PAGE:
Exclusive: CNRL sneaks up to top Canadian natgas spot with shopping spree
By Allison Martell and Nia Williams
(Reuters) - Canadian Natural Resources Ltd has quietly bought up about 12,000 natural gas wells across Alberta over the last two years, a Reuters analysis of regulatory data shows, becoming the country's largest natural gas producer as rivals sold assets or held steady in a tough market.
The counter-cyclical shopping spree helped CNRL push its Alberta well count up 60 percent between the end of 2013 and the end of 2015, building a dominant position in the province and overtaking Encana Corp to become Canada's top producer.
The purchases - some for less than C$1.00 ($0.77) per well - came as the company grappled with the biggest oil price slump in a generation, selling land to pay down debt. While CNRL has bought assets during previous downturns, it has never before acquired so many wells, so quickly. The expanded footprint not only increases production, but also gives the company a strategic advantage that will pay off for years to come if the natural gas market improves.
With an extensive network of wells and the gathering pipelines that connect them, it can turn a profit from wells that might lose money in the hands of a smaller producer.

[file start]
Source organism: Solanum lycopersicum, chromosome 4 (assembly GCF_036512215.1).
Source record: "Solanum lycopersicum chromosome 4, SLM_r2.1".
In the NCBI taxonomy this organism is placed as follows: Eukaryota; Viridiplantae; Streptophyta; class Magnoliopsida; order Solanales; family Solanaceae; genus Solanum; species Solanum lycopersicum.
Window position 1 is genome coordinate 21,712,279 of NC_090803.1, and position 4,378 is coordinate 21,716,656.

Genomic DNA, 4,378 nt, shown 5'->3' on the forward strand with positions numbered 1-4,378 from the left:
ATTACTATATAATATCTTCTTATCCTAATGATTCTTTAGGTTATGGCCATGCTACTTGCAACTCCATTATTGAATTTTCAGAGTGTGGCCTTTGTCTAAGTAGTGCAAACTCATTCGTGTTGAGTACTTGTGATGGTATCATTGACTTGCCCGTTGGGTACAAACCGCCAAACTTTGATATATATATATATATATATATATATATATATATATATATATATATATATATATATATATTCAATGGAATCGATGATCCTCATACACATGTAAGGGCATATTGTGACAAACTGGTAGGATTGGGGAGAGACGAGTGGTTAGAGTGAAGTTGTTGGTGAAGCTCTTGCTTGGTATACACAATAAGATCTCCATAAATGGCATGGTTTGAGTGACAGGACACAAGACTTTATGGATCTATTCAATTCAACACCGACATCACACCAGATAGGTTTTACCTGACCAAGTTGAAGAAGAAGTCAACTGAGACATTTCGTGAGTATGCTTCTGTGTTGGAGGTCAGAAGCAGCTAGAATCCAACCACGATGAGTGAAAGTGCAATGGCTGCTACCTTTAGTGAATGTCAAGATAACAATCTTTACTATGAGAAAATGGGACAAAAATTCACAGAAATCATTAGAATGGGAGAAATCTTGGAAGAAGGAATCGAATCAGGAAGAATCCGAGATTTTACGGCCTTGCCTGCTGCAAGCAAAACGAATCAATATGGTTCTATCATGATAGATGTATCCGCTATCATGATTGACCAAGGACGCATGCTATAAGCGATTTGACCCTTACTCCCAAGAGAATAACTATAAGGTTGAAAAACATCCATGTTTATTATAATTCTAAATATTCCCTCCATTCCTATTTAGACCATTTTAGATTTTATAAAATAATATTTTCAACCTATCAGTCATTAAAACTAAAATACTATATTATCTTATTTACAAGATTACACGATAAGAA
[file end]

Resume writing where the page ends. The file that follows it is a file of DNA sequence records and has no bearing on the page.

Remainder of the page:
"All these new wells have low production, but they were bought for pennies for the dollar," said Ramond James analyst Chris Cox, noting the wells are in adjacent properties which offers cost synergies, and "if you are expecting pricing to improve then you get an additional uplift."
The company's North American natural gas production rose 9 percent in 2015, and 35 percent the year before that. While CNRL bought wells, most rivals sold assets or maintained a steady well count. Cenovus Energy Inc's well count dropped 2 percent in Alberta between the end of 2013 and the end of 2015, and Penn West Petroleum Ltd shed nearly 30 percent of its wells.
"In the last 18 or so months, we have had very, very willing sellers," said FirstEnergy Capital analyst Mike Dunn, noting CNRL's dominant infrastructure makes it a low cost operator, and a natural buyer when assets go up for sale.
CNRL President Steve Laut said the company - the biggest private landowner in western Canada and second only to the government - had opportunistically bought wells across Alberta and British Columbia as they came up for sale in areas where it already operates. Continued...